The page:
How Viable Is the Big Society? Perceptions from Environmental NGOs in the United Kingdom

  • Rory Shand
  • Roger Higman
Part of the IIAS Series: Governance and Public Management book series (GPM)


The Big Society emphasises enterprise, voluntarism and entrepreneurial spirit to inspire communities. This chapter explores how the Big Society agenda fits with the environmental NGO sector in the United Kingdom. Given the large amount of wide-ranging, deep and immediate cuts expe-rienced by many actors in the voluntary, NGO and charitable sector since the Comprehensive Spending Review of 2010, the Big Society provides opportunities but also has attracted virulent criticism as an apparent smokescreen for these cuts in government funding. This chapter examines the role of the environmental NGO sector in implementing the Big Society on the ground, examining relations between the key actors and resource providers in delivery of projects. The ideas behind the Big Society have formed part of Mr Cameron’s discourse for a long time. It is his solution to what he perceives as Britain’s ‘broken society’ and his alternative to what he calls ‘big government’ of the previous Labour administration. It was also his means of clearly demarcating his premiership from that of his Conservative predecessor, Margaret Thatcher, who famously claimed that ‘there is no such thing as society’.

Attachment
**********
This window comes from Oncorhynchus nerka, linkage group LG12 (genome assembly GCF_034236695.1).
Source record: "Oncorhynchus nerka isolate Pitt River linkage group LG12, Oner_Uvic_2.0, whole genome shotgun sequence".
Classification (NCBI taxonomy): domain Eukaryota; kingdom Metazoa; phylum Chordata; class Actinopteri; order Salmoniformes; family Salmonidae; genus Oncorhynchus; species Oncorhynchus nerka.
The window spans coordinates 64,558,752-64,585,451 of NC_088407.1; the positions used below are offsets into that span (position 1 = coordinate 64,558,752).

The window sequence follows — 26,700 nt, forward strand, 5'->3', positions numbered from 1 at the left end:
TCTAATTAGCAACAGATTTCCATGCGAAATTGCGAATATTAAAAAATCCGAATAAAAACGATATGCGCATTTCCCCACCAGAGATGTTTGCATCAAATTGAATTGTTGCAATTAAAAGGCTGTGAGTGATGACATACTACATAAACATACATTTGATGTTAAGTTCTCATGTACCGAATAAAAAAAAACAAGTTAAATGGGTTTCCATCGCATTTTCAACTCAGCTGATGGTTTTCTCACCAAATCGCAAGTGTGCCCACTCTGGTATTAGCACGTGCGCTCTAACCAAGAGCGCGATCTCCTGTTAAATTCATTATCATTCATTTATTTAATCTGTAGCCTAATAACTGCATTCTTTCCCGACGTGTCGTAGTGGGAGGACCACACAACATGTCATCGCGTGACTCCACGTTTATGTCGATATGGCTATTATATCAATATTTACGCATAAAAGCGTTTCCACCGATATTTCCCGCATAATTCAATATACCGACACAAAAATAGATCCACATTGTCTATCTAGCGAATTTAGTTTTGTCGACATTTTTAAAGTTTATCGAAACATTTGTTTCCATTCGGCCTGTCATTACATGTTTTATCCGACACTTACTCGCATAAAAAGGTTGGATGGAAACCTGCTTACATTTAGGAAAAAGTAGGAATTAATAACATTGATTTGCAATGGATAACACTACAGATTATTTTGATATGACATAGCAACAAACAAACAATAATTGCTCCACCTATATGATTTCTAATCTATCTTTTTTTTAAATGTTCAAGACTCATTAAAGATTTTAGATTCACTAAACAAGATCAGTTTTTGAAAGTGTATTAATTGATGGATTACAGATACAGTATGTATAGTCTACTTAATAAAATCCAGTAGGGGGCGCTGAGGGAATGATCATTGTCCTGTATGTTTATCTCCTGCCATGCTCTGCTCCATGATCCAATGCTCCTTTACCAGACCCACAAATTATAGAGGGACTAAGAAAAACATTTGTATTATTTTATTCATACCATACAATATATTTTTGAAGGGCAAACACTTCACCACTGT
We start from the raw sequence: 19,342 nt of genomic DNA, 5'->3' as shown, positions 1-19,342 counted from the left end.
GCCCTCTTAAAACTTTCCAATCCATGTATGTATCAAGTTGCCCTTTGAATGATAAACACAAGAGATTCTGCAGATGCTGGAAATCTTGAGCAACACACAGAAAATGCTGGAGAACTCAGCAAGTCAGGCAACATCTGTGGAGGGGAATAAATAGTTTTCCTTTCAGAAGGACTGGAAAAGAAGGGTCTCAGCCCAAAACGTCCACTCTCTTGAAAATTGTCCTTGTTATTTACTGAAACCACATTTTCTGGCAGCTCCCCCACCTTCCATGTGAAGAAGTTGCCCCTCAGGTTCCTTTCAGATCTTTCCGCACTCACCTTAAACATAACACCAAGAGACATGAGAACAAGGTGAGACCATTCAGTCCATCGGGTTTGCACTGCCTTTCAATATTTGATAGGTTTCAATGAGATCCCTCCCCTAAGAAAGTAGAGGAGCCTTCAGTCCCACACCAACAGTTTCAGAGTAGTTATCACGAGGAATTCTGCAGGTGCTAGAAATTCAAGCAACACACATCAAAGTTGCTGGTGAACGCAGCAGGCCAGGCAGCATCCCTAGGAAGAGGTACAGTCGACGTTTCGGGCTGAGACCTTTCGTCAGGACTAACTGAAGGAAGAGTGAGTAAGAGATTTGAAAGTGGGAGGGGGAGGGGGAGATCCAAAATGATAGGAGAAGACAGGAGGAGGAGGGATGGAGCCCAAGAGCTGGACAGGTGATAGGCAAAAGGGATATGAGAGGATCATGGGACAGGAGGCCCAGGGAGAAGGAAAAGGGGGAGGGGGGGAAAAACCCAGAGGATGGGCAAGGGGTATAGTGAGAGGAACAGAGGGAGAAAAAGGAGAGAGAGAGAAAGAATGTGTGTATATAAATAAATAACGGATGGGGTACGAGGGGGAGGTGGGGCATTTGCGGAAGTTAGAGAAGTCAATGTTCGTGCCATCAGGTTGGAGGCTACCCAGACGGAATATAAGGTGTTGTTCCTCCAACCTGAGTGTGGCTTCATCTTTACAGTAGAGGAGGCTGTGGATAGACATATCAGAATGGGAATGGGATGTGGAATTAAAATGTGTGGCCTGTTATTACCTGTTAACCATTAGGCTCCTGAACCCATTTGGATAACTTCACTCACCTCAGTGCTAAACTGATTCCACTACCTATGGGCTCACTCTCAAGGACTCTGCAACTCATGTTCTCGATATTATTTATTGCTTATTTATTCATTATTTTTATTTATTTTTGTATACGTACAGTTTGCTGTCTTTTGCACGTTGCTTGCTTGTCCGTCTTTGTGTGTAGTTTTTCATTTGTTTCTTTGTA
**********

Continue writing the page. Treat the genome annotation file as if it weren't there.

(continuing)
Environmental Leader British Politics Change Government Policy Charitable Sector Core Executive 
These keywords were added by machine and not by the authors. This process is experimental and the keywords may be updated as the learning algorithm improves.


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© Rory Shand and Roger Higman 2014

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  • Rory Shand
  • Roger Higman

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